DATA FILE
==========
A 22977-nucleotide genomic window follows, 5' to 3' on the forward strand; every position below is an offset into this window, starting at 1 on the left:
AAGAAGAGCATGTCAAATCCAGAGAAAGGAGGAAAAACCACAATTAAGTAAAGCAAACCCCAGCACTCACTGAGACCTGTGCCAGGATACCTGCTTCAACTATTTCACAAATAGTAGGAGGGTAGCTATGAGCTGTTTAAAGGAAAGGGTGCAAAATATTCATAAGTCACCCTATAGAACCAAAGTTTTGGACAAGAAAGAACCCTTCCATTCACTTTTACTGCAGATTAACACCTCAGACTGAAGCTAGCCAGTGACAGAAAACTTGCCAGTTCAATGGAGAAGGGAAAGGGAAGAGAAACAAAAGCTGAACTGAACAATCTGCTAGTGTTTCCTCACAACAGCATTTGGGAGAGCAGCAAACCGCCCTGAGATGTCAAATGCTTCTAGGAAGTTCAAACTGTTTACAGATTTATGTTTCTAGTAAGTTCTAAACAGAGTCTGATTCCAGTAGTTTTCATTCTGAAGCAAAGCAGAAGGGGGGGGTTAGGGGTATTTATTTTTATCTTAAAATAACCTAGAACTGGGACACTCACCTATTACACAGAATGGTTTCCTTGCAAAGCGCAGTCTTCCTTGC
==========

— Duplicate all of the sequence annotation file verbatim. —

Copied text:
A 22977-nucleotide genomic window follows, 5' to 3' on the forward strand; every position below is an offset into this window, starting at 1 on the left:
AAGAAGAGCATGTCAAATCCAGAGAAAGGAGGAAAAACCACAATTAAGTAAAGCAAACCCCAGCACTCACTGAGACCTGTGCCAGGATACCTGCTTCAACTATTTCACAAATAGTAGGAGGGTAGCTATGAGCTGTTTAAAGGAAAGGGTGCAAAATATTCATAAGTCACCCTATAGAACCAAAGTTTTGGACAAGAAAGAACCCTTCCATTCACTTTTACTGCAGATTAACACCTCAGACTGAAGCTAGCCAGTGACAGAAAACTTGCCAGTTCAATGGAGAAGGGAAAGGGAAGAGAAACAAAAGCTGAACTGAACAATCTGCTAGTGTTTCCTCACAACAGCATTTGGGAGAGCAGCAAACCGCCCTGAGATGTCAAATGCTTCTAGGAAGTTCAAACTGTTTACAGATTTATGTTTCTAGTAAGTTCTAAACAGAGTCTGATTCCAGTAGTTTTCATTCTGAAGCAAAGCAGAAGGGGGGGGTTAGGGGTATTTATTTTTATCTTAAAATAACCTAGAACTGGGACACTCACCTATTACACAGAATGGTTTCCTTGCAAAGCGCAGTCTTCCTTGC